Reis und Papier
Huong Truong is a graphic designer based in Berlin, founder of Reis und Papier (German for Rice and Paper), a daughter of Vietnamese refugees, and cousins with one of our co-founders (we love our fam!). Born and bred in Germany where she still resides, she designs and creates stationary ranging from stickers to greeting cards that express her love for her Vietnamese heritage. We even collaborated with Huong on our new Foodie Enamel Pins inspired by some of our favorite Asian foods. We chatted about why she started Reis und Papier and her thoughts on Asian diaspora in Germany. Read more below.
1. What is the inspiration behind Reis und Papier and what are your goals for it?
As a graphic designer I was so stuck in my profession as I work for a corporate company, so I felt creatively empty. The idea for Reis und Papier (translated to Rice and Paper in German) was born during the pandemic when there was a worldwide hatred towards Asian people. I felt that I wanted to create something that makes you proud to be Asian and connects one another. During that time I felt how strong the Asian community was and how much they stuck together. My main inspiration in my work is Asian food, but especially Vietnamese food. Through my drawings on Reis und Papier I was able to get in touch with so many Asians in Germany. It was really amazing how much they could relate to my work, identify with it and how we connected through these difficult experiences by turning them into works of love, art and resilience.
2. How would you describe Asian diaspora in Germany? Was Asian history taught in schools while growing up?
The Asian diaspora in Germany is relatively large. Many Vietnamese live in Berlin in particular, and it is very easy to connect with 2nd and 3rd generation Asians these days, especially via social media. That wasn't always the case – during childhood you tended to have less contact with other Asians. You were more invisible and didn't want to be connected with people of the same heritage as you felt some kind of shame that came with it. Also in Germany you won't get taught about Asian history as Germany has this deep history through their wars and this is actually the main focus during school years. It was in my later years and age where I started questioning, educated myself and learned about my roots, my parents destiny and how and why they had to leave their country to live in Germany.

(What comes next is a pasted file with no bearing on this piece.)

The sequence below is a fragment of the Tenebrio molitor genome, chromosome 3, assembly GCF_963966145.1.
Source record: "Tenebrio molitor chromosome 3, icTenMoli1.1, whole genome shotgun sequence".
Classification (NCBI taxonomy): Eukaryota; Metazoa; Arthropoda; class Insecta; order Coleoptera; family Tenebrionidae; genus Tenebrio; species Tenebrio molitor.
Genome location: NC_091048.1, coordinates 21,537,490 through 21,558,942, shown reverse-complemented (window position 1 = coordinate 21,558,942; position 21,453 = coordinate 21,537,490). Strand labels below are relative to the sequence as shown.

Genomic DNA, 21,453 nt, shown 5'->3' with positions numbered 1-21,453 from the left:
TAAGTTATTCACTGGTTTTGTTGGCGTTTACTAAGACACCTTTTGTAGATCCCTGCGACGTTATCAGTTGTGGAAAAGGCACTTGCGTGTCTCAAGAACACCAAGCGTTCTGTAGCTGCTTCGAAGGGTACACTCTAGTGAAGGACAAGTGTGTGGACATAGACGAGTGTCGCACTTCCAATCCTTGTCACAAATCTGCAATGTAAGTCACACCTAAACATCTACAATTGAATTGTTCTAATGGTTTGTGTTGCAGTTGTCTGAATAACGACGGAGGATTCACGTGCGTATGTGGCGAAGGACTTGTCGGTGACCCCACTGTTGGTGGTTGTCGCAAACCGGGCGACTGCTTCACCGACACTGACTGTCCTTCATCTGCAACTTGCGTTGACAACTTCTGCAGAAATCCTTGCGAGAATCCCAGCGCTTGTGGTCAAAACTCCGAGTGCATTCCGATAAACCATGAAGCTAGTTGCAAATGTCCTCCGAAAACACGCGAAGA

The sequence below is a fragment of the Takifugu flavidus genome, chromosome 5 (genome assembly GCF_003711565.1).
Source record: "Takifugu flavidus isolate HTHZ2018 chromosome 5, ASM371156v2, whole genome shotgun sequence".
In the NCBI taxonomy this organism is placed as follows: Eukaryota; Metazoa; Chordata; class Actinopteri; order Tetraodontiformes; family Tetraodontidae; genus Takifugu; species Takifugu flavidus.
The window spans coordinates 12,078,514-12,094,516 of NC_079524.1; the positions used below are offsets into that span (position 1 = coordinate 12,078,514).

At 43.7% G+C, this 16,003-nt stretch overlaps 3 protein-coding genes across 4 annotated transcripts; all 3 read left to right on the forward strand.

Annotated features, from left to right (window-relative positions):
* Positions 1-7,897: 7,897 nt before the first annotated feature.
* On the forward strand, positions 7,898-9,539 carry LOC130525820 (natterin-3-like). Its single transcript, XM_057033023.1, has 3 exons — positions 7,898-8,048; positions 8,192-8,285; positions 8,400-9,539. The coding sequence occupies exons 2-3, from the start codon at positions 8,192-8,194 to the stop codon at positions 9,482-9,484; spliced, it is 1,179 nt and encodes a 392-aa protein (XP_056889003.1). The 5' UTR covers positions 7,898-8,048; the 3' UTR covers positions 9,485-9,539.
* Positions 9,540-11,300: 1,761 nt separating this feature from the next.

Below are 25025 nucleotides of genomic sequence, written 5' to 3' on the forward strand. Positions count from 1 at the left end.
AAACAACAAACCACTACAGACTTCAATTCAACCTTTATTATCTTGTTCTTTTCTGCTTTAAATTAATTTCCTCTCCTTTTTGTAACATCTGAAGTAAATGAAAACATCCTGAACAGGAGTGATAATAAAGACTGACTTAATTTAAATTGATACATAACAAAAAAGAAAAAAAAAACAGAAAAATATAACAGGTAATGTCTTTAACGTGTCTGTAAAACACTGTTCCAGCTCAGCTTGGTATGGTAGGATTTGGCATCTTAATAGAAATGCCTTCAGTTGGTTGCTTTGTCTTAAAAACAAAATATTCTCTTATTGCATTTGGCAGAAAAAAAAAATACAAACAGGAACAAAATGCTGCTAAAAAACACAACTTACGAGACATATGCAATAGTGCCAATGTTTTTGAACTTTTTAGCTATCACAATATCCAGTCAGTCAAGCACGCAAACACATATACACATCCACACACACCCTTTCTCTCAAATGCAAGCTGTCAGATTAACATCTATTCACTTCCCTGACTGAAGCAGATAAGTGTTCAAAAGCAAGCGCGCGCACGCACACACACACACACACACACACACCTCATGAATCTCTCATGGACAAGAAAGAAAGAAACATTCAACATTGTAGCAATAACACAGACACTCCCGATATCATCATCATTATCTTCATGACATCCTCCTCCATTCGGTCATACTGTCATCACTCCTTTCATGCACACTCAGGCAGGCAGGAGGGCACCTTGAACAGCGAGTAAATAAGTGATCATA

3. What does being a child of immigrants mean to you?
Being a child of immigrants means to me, always being between two cultures. I feel like a real German as soon as I am traveling abroad but in Germany itself I will always feel like a child of an immigrant, a stranger, a person who belongs to a minority. Over the years I learned that there is nothing wrong about being a child of immigrants, nowadays I truly embrace being one.
4. If you could eat one thing for the rest of your life, what would it be and why?
I love noodle soup, so it would definitely be Phở. It has everything, the rice(-flour) noodles, the broth, the herbs, the meat, the umami!